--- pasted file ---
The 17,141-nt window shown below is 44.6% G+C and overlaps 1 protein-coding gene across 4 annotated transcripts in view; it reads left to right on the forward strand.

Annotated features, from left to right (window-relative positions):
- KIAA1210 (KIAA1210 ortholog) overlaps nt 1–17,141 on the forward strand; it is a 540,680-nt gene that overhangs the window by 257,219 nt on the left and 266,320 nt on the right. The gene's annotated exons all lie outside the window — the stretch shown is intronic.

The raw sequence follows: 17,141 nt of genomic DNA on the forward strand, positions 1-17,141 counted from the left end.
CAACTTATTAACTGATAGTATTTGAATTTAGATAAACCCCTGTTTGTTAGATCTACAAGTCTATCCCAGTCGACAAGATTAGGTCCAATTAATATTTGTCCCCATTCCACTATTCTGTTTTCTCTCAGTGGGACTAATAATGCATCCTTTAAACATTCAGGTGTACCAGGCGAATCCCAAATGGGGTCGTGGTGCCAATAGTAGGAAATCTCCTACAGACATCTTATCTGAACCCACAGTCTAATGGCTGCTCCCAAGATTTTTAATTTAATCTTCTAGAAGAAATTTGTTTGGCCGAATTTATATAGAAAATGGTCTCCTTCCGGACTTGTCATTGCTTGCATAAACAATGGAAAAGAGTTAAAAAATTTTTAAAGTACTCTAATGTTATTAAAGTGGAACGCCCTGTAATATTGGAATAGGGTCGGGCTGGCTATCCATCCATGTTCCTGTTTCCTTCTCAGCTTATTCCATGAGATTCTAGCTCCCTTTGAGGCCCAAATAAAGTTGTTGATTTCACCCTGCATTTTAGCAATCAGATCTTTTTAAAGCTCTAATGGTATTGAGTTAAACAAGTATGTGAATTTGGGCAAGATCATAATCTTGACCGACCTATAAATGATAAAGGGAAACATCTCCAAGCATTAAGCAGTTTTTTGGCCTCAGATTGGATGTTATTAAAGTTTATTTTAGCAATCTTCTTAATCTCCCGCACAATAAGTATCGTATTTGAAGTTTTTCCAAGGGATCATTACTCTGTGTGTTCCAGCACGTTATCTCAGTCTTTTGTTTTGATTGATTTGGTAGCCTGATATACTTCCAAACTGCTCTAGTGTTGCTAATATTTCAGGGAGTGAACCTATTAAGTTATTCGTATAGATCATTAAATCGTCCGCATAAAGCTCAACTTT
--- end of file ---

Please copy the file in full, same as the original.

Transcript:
The 17,141-nt window shown below is 44.6% G+C and overlaps 1 protein-coding gene across 4 annotated transcripts in view; it reads left to right on the forward strand.

Annotated features, from left to right (window-relative positions):
- KIAA1210 (KIAA1210 ortholog) overlaps nt 1–17,141 on the forward strand; it is a 540,680-nt gene that overhangs the window by 257,219 nt on the left and 266,320 nt on the right. The gene's annotated exons all lie outside the window — the stretch shown is intronic.

The raw sequence follows: 17,141 nt of genomic DNA on the forward strand, positions 1-17,141 counted from the left end.
CAACTTATTAACTGATAGTATTTGAATTTAGATAAACCCCTGTTTGTTAGATCTACAAGTCTATCCCAGTCGACAAGATTAGGTCCAATTAATATTTGTCCCCATTCCACTATTCTGTTTTCTCTCAGTGGGACTAATAATGCATCCTTTAAACATTCAGGTGTACCAGGCGAATCCCAAATGGGGTCGTGGTGCCAATAGTAGGAAATCTCCTACAGACATCTTATCTGAACCCACAGTCTAATGGCTGCTCCCAAGATTTTTAATTTAATCTTCTAGAAGAAATTTGTTTGGCCGAATTTATATAGAAAATGGTCTCCTTCCGGACTTGTCATTGCTTGCATAAACAATGGAAAAGAGTTAAAAAATTTTTAAAGTACTCTAATGTTATTAAAGTGGAACGCCCTGTAATATTGGAATAGGGTCGGGCTGGCTATCCATCCATGTTCCTGTTTCCTTCTCAGCTTATTCCATGAGATTCTAGCTCCCTTTGAGGCCCAAATAAAGTTGTTGATTTCACCCTGCATTTTAGCAATCAGATCTTTTTAAAGCTCTAATGGTATTGAGTTAAACAAGTATGTGAATTTGGGCAAGATCATAATCTTGACCGACCTATAAATGATAAAGGGAAACATCTCCAAGCATTAAGCAGTTTTTTGGCCTCAGATTGGATGTTATTAAAGTTTATTTTAGCAATCTTCTTAATCTCCCGCACAATAAGTATCGTATTTGAAGTTTTTCCAAGGGATCATTACTCTGTGTGTTCCAGCACGTTATCTCAGTCTTTTGTTTTGATTGATTTGGTAGCCTGATATACTTCCAAACTGCTCTAGTGTTGCTAATATTTCAGGGAGTGAACCTATTAAGTTATTCGTATAGATCATTAAATCGTCCGCATAAAGCTCAACTTT